Oral Presentations - Curriculum 1

Moderated by Claudio Cortes
Session Coordinator: Marta Korytkowska

Presentation 1 - Let's Talk About Research! Should Undergraduate Research Education be an Option in Medical Curricula?
Kosha Gala    
International Federation of Medical Students' Associations

The International Federation of Medical Students' Associations firmly believes that research education should be accessible and available to medical students globally. Despite the demonstrated benefits of research, several studies have shown that medical education systems don't acknowledge the same. On that note, the IFMSA established a working group to analyze the inclusion of research in medical curricula globally and create a toolkit as an advocacy tool.

In 2022, the working group developed an updated version of IFMSA's 2019 global assessment to assess Medical students' knowledge, perceptions, and experience with undergraduate research, additionally highlighting the level of research integration in their medical curricula. We worked in two streams; the first concentrated on updating the global assessment, while the second was responsible for developing a manual titled "A Medical Student's Guide to Research in the field of Medical Education". By January 2023, we intend to analyze the data from our recent survey to be presented at the IAMSE 2023 conference. 

The first survey in 2019 showed that although 98% of students think that research is essential in medical education, only 19.7% believe that research is sufficiently addressed in their curricula. The results of the 2022 survey will be analyzed and further compared with the results from 2019 to be published by January 2023 in time for the IAMSE 2023 conference. 

IFMSA advocates for meaningful student involvement in medical education and promotes research education as a critical step in advocating change. Our primary survey results suggest that medical education systems should be encouraged to integrate research into their core curricula. Students perceived that their research experiences contributed to their career progression, helped them to define their career paths, and provided an opportunity to integrate and apply their knowledge into their practice.

Presentation 2 - The Use of Humanities and Art to Narrow the Gap Between Science and Society in Biomedical Students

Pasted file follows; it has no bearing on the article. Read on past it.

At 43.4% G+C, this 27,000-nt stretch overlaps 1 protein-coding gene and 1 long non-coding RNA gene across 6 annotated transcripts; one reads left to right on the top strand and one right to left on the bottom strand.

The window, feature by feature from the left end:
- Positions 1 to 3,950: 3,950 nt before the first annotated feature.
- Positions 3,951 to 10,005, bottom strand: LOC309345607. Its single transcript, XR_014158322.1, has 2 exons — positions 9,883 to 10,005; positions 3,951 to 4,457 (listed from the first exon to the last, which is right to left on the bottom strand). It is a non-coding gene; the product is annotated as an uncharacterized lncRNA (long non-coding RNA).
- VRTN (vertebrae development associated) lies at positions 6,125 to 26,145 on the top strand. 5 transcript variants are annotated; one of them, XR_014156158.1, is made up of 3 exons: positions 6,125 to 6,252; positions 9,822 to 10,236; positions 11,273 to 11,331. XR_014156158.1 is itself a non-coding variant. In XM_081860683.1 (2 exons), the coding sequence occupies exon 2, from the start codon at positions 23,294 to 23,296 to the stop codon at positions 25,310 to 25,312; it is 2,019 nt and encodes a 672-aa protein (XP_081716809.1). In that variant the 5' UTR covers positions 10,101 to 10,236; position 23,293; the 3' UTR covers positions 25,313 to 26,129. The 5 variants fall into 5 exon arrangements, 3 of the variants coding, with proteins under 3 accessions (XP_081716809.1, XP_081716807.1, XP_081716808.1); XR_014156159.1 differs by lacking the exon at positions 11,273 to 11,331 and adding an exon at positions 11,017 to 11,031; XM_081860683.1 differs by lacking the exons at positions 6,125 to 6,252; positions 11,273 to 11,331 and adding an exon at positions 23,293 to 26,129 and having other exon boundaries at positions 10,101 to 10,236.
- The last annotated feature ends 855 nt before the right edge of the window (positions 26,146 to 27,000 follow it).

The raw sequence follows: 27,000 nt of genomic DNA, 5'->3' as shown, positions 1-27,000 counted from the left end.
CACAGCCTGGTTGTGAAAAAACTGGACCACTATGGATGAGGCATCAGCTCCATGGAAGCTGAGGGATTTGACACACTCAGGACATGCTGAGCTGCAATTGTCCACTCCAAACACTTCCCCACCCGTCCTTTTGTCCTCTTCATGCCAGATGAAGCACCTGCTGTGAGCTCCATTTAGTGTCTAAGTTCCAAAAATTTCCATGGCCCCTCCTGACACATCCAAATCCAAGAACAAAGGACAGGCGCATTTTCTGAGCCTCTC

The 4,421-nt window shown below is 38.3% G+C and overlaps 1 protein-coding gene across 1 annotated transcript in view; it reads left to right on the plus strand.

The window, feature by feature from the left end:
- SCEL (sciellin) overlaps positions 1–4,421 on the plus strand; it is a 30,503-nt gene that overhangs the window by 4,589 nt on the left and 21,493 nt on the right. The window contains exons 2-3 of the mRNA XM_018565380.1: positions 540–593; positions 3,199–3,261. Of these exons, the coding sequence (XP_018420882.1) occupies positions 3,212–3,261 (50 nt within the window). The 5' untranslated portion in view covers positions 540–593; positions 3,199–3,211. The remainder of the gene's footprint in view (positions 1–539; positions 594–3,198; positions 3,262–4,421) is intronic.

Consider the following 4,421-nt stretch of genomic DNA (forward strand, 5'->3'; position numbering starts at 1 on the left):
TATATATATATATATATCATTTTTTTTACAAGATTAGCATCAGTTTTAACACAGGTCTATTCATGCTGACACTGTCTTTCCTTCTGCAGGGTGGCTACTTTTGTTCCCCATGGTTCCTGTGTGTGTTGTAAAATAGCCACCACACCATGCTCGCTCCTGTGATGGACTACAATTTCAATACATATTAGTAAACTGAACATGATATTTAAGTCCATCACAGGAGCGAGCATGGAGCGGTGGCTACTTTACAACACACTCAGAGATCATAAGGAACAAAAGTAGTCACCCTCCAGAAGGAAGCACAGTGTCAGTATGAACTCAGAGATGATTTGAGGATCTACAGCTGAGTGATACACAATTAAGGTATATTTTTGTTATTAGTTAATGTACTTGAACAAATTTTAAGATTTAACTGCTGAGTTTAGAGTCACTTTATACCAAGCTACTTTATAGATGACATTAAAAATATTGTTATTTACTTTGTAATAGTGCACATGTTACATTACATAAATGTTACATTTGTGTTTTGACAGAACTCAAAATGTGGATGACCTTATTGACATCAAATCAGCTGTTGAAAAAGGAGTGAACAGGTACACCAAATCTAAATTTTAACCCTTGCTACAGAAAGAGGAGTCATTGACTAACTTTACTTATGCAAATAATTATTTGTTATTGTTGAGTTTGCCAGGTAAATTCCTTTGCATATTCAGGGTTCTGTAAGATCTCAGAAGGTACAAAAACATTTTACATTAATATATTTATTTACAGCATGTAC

Nelleke Gruis    
Leiden University Medical Center

Society's belief in science is declining. In our biomedical science education, we aim to educate future scientists to become critical members of society, able to understand and decrease the gap between science and society. In order to do so we have developed a humanities program, including art, in our first-year biomedical science curriculum. Students bring forward actual biomedical topics that could raise questions or resistance in society. Groups of 14 students select a topic and work on it for seven months. The end products are a critical report on the introduction of the invention in society, a piece of art, and a presentation. The report must focus on the ethical and societal aspects of the invention and should assess the impact on humans, society and the environment. It is peer-reviewed by fellow students and presented to an actual Dutch council that judges which interventions are for the good of society. Students also select a work of art with the aim to help them raise critical questions about their biomedical invention. This work of art is discussed in the presentation to representatives of society, initiating the debate about further introduction of the biomedical intervention. 

A dataset of written student materials (Student Evaluations, reflections and feedback), drawn from the academic years 2017-2022, was analyzed. 

Students became more acquainted with ethical and social aspects of biomedical inventions. The program made students more aware of the impact that biomedical inventions can have on society. Using art as communication and reflection tool appeared to be relatively difficult. 

Humanities education facilitates students to be more aware that critical reflection on their inventions, including debate with stakeholders in society, is crucial for acceptance.

Presentation 3 - Development of a Curriculum in Cultural Humility
Brooke Hooper    
Eastern Virginia Medical School

Effective strategies for incorporating training and feedback on the knowledge, skills, and attitudes of cultural humility in the health professions is needed. The development of curriculum and assessment tools for cultural humility training in a medical education program is described.